The Fear FactorDuring the course of the hearings it was apparent to the Commission that what may be described as a fear factor was operating. For example, Lonmin refused to disclose the name of the person who interpreted from Fanagalore into English during the negotiations between Lieutenant Colonel McIntosh and the leaders of the strikers.
Some witnesses appeared reluctant to tell the Commission the full story for fear of reprisals. This apparent fear was understandable in view of the fact that several killings took place before and during the sittings of the Commission which gave rise to a justifiable suspicion that the motive therefor was to prevent the persons killed from giving evidence.
Violence on the part of the strikers
This report would not be complete without a condemnation in the strongest terms of the violent manner in which the strike was sought to be enforced, and the brutality of the attacks upon those persons who suffered injuries and who died prior to 16 August 2012.
Whilst the strikers aver that they first took up arms to protect themselves against the attack by NUM, a version which the Commission has found to be untrue, as set out above, they have not placed any evidence before the commission to explain why they found it necessary to resort to violence to achieve any of their aims.
The gratuitous violence of the attacks upon the deceased security officers and Lonmin employees, Mr Fundi, Mr Mabebe, Mr Mabelane, and Mr Langa and the number and types of injuries to their bodies as seen in the images and as detailed in the post mortem reports, must be as distressing to their families as to the families of the deceased who were killed on the 13th and the 16th in encounters with the Police.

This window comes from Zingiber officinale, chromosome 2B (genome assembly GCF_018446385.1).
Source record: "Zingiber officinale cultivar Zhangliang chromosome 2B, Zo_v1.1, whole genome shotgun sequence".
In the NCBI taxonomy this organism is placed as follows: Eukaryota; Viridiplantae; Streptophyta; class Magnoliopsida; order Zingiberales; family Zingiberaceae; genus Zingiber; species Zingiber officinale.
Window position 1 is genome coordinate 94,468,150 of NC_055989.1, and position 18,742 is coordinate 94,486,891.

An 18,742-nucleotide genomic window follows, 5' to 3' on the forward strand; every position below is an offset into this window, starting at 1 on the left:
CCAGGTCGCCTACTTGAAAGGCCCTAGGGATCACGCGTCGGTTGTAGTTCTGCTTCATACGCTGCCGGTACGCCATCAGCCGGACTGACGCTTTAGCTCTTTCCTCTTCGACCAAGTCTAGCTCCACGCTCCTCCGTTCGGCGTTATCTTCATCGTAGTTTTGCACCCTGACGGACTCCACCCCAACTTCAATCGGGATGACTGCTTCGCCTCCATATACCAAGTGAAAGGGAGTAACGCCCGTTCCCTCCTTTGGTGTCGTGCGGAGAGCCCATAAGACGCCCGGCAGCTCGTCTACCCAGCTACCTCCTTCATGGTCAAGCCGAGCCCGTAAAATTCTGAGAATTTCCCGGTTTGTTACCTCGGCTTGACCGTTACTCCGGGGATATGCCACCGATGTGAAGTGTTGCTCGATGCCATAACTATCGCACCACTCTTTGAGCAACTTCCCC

So too with the attacks upon employees who sustained injuries in circumstances where they did nothing to provoke the situation but simply reported for work as urged to do by their employer.
In particular the burning of the vehicles on the 12th and the 14th must, in the Commission‟s view, have been premeditated, because of the unlikelihood that on both days the strikers came upon the incendiary material at the scene to start the fires.
The fact that the strikers armed themselves with sharp weapons on the 12th both on their way to the NUM offices and on their way to K4 shaft, and did not hesitate to use the weapons in unprovoked attacks upon Lonmin Security officers and civilian employees, must point to an intention on their part to use violence at every instance to promote their cause.
While not detracting at all from the criticisms of the actions of the SAPS, the taking up of arms and the use of violence by the strikers was an important contributory fact to the situation at Marikana developing as it did. It alerted the police to the type of criminal acts they were required to deal with and precipitated a police presence in addition to Public Order Policing. It was also an indication of the lengths the strikers to which were prepared to go, to enforce their demands.
It appears from the evidence that the taking up of arms and the violence perpetrated by the strikers was partly responsible for the reluctance on the part of the employer to engage in any manner whatsoever, whilst they remained armed .
Whilst there exist adequate mediation and negotiation channels to enable issues to be resolved in matters of protests, strikes and stand offs, it might be a salutary lesson, for the citizens of this country to take away from Marikana, that the taking up of arms and the resorting to violence is neither constructive nor appropriate in protecting and enforcing one‟s rights.
Hopes for the future
The Commission endorses the following comments in the Heads of Argument submitted on behalf of SAPS:
„South Africa should not have another Marikana. The loss of lives of the strikers, the members of the police, security personnel of Lonmin and employees of Lonmin is to be deeply regretted. The injuries sustained by some of the strikers are also regrettable. Damage to property should not follow expression of any civil disaffection. Bearing arms against a lawful authority should provoke widespread outrage. A career in the police service should not be a death warrant. Those who are found to have been culpable in relation to the criminal acts in the period 9 to 16 August 2012 in Marikana must bear the consequences of their conduct.‟
• Source; Marikana Report, via Parliamentary Monitoring Group. Note that this post contains extracts from the very long and detailed report.
• See a post on a Marikana case study book, titled Between the rainbow and the rain, on Sheqafrica.com.